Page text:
Mining for real estate gold in the resources regions


Resource-based property markets around Australia, including the Pilbara region in Western Australia, Gladstone in northern Queensland and Broken Hill in New South Wales, have seen substantial growth in property values and rents over the past two years.

While the increase in property values is welcome news for homeowners and investors, low vacancy rates in these locations are impacting employment and stretching the finances of locals.

Investors are now eyeing off mining towns around Australia.

Zeta Bennett, First National Broken Hill

Zeta Bennett, Director, First National Real Estate Broken Hill

Among them is Broken Hill, a frontier mining town in the far west of New South Wales’ outback, which is seeing an outstanding 8.1 per cent gross rental yield for houses and 4.4 per cent for apartments.

House weekly rents are sitting at $333, up a massive 22.9 per cent compared to twelve months ago. Houses are king in this part of the bush, with apartments setting renters back $201 per week, which is up a mere 1.5 per cent in the same time.

Zeta Bennett, Director of First National Real Estate, rental prices have taken off in the past year.

“Broken Hill has always been identified as having strong rental returns.”

“Due to low vacancy rates, rents are going up on both re-lets and renewal of leases.

“Tenants tended to stay during covid, so we had fewer people vacating while still having the normal amount looking to relocate to the regional city for work or a tree change.

“Low vacancy rates are putting pressure on rental values,” Ms Bennett said.

Covid cure or curse

According to new CoreLogic data, dwelling values within the Australian resource-based markets increased an average of 3.0 per cent during the first quarter of 2022, which contributed to a boost in profit-making resales. The number of properties listed for sale or rent has also decreased.

COVID has positively impacted Broken Hill’s property market, Ms Bennett told Australian Property Investor Magazine.

“Our sale market is very active and has been for several years, but especially in the past twelve months with prices increasing around 15-20 per cent.”

“Increases have been due to strong rental returns, positive conditions in the mining sector, low-interest rates, increased investment, an affordable housing market, and covid-related tree change activity.”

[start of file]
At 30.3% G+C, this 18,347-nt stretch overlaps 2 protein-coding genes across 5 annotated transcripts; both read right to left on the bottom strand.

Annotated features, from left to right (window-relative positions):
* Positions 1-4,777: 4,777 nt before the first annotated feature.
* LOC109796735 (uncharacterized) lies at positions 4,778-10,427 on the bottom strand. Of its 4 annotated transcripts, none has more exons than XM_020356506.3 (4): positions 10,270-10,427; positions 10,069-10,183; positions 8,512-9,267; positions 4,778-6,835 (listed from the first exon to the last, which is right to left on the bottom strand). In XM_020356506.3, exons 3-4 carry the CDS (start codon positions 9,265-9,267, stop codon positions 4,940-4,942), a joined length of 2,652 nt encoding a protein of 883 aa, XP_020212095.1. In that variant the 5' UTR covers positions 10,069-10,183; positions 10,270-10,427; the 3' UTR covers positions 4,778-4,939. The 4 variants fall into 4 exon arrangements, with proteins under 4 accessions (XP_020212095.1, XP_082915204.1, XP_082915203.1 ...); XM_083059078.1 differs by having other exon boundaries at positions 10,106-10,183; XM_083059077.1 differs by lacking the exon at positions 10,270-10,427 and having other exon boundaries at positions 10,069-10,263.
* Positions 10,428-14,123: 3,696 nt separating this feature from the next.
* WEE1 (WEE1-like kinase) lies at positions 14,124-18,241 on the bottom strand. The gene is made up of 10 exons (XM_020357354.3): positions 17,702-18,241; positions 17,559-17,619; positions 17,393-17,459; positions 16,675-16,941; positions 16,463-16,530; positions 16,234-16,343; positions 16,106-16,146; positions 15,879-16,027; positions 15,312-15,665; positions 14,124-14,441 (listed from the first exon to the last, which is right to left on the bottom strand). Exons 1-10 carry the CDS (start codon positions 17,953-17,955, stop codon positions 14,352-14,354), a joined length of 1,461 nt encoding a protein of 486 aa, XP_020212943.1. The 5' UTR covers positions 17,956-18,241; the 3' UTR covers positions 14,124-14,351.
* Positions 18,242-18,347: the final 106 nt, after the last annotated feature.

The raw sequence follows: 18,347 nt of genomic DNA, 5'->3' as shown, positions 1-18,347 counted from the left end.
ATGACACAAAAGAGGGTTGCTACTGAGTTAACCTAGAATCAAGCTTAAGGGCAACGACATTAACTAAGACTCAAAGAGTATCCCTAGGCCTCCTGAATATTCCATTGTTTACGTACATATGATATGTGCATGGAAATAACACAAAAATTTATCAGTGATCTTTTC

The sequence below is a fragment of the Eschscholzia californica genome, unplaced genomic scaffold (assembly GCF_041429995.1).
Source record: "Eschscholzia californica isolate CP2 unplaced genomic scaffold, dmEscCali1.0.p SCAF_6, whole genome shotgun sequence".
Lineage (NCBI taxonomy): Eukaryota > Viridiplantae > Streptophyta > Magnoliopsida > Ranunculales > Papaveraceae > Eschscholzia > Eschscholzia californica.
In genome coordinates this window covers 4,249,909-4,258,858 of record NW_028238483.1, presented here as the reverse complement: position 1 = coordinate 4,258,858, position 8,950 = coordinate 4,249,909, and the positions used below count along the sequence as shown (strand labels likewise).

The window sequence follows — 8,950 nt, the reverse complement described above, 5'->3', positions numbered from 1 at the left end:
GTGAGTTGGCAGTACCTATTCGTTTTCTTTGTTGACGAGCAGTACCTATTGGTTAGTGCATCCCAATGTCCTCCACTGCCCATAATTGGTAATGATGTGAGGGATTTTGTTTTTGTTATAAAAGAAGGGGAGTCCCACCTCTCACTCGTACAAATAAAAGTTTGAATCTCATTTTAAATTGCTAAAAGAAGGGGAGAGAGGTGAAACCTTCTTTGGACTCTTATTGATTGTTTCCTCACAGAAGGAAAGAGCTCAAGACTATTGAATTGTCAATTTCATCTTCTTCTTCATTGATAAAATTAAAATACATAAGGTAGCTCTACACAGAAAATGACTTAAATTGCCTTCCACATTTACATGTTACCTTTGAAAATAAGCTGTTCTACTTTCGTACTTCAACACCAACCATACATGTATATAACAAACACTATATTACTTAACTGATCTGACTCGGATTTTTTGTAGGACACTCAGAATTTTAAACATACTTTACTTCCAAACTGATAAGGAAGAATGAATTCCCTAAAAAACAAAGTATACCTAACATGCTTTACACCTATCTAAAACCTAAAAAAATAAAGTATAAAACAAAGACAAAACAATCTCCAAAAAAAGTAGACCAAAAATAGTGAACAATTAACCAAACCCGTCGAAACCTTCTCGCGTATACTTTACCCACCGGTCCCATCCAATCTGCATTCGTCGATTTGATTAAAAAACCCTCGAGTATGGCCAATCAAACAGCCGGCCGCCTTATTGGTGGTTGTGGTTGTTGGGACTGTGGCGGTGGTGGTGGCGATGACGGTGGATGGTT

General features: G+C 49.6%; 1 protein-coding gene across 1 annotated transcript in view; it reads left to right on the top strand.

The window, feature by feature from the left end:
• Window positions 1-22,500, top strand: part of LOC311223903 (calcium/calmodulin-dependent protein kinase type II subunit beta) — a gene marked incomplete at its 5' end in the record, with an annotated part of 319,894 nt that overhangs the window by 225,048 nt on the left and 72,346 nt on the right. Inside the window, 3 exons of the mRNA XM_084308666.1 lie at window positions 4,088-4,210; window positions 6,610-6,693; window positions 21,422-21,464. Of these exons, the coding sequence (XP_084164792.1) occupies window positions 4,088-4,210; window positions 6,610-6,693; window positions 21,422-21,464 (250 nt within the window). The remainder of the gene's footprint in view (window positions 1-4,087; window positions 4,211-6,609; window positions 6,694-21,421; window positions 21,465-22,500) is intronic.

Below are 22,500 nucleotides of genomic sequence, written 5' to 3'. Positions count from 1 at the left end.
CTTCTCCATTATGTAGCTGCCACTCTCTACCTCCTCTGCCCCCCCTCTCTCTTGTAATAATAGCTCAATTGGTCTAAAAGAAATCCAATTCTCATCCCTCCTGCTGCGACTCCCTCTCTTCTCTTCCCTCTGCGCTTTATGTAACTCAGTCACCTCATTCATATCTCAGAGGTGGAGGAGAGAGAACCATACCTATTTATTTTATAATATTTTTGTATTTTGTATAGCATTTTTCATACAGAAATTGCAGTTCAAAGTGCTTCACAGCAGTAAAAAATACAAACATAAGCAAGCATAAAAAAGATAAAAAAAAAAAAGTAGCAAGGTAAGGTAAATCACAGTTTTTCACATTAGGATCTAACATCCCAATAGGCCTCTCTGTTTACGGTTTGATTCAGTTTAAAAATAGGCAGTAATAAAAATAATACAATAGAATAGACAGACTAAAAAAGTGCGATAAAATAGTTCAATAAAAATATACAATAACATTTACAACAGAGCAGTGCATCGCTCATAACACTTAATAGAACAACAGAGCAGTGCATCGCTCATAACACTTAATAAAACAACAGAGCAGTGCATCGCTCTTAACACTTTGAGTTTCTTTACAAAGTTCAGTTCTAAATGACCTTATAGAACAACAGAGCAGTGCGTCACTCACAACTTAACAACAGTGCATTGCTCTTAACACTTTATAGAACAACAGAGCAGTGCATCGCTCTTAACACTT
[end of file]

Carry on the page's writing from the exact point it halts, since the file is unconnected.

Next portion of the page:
“The past 12 months have been positive overall, with no tenants experiencing hardship or vacancies increasing due to hardship.”

“Renovator properties are in high demand across all price ranges.”

“Overall, the pandemic has been very good for local real estate, although we acknowledge this has not been the same for all industries.”

Commodities in demand

CoreLogic’s Pain and Gain Report revealed that mining-specific employment also surged across parts of Queensland and Western Australia. This has had a positive impact on towns such as Port Hedland in northwest WA and Gladstone in northern Queensland.

Port Hedland, more than 1,600 kilometres north of Perth within the Pilbara region, is known for its intensive mining industry and has the highest tonnage port in the country.

Over the last 12 months, the town has seen a 16.8 per cent property value growth rate, with the median selling price currently sitting at $627,868, while apartments are a more affordable option at $339,838.

REIWA Deputy President, Joe White, described how international demand for commodities has impacted the town.

“The Pilbara’s thriving commodity market has had a positive impact on house prices in Port Hedland, particularly as the pandemic has shifted the mindset of mining companies towards favouring a more localised workforce